The blogosphere is lit up this week by the news that WikiLeaks has revealed that Saudi Arabia may be lying about the amount of oil it has under the sands of Arabia.
You know what? That is an old story. The Daily Green blog had this headline in September 2007: Peak Oil Now? Saudi Arabia’s Dirty Little Secret. It went on to suggest that the reason Saudi Arabia did not push for an increase in OPEC production is not because it did not want to, but because it could not. That its reserves are static and its oil harder to produce. And it went on to question how much oil Saudi Arabia really has.
Flash forward to February 2011. Here’s a headline from The Guardian: WikiLeaks cables: Saudi Arabia cannot pump enough oil to keep a lid on prices (US diplomat convinced by Saudi expert that reserves of world’s biggest oil exporter have been overstated by nearly 40%).
The story cites cables sent to Washington from the US consul general’s office in Saudi Arabia, beginning in 2007, that quotes Sadad al-Husseini, a geologist and former head of exploration at the national oil company Saudi Aramco. Al-Husseini stated that Aramco’s official reports in 2007 of 716 billion barrels of oil reserves was overstated by at least 300 billion barrels, and that in addition, once 50% of the country’s original proved reserves had been depleted the country will face a steady decrease in output.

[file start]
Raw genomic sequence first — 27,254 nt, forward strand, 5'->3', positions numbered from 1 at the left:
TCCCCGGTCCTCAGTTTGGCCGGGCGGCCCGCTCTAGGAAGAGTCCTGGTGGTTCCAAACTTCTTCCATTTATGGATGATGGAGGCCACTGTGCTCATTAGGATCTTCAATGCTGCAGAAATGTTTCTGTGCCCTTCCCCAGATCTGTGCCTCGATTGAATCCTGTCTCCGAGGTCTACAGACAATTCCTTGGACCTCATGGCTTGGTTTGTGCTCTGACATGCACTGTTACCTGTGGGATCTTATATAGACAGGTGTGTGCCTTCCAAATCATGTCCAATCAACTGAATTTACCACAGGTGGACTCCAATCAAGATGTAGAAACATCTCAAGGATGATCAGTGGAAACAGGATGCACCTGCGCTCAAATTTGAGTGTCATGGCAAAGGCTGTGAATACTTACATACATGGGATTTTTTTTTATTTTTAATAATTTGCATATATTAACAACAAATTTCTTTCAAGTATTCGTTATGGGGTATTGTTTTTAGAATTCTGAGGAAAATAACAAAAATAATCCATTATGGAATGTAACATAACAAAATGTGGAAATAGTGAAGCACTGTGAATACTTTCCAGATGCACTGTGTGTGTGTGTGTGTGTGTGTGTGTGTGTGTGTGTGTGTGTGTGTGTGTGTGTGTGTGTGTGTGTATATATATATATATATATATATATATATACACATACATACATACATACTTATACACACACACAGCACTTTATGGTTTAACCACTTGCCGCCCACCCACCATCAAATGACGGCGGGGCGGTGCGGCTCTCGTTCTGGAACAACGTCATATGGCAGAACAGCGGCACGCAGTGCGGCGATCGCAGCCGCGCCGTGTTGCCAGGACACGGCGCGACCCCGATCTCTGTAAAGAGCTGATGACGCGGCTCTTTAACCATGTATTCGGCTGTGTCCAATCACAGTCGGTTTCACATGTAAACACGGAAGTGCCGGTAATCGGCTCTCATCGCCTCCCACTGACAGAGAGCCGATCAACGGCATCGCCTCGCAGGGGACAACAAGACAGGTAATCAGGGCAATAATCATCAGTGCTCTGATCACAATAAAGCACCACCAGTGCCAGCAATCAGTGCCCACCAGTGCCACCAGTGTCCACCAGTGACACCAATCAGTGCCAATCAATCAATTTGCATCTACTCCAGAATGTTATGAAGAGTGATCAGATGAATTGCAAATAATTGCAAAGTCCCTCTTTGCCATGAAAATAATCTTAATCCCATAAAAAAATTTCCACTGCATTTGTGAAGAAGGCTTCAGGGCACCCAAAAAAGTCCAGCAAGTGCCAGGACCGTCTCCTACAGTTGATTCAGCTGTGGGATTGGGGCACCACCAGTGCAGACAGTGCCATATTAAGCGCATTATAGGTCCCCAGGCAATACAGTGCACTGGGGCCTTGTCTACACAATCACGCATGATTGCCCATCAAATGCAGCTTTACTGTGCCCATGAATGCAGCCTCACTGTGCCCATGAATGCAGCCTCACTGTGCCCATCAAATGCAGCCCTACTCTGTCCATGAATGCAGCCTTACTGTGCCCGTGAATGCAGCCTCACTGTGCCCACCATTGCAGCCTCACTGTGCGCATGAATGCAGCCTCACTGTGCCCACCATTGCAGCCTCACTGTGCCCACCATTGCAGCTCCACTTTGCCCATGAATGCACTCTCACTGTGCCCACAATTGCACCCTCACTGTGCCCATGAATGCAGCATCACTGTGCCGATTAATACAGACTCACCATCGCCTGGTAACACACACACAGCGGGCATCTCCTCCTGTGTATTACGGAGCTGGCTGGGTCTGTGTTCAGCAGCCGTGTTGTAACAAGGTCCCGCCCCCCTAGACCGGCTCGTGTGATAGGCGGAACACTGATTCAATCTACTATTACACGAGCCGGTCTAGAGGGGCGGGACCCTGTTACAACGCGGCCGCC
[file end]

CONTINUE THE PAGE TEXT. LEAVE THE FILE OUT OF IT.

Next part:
If instead of holding a quarter of the world’s oil reserves Saudi Arabia holds considerably less, it puts back into play the whole Peak Oil question. Is the world close to reaching the peak of cheap oil production, after which oil production becomes more difficult and much more expensive? Some Peak Oil theorists postulate that the sudden sharp decline of production will create a shortage and drive oil prices to new highs and devastate the global economy.
The Wall Street Journal has a more prosaic, and dare I say, journalistic take. It had someone talk to the source, Al-Husseini. His report to WSJ states that in the information in the cited cables, he merely pointed out that Aramco’s reserve figures in 2007 included both proved (in place) and probable (likely) reserves, and that his words were taken out of context.
The fact that oil futures have not spiked this week on the WikiLeaks’ story makes me believe that either Al-Husseini’s explanation is right or that Saudi Arabia’s oil reserve “inflation” is already accepted in the marketplace.
Saudi Arabia may be fibbing about its oil reserves, but it does not appear to be news.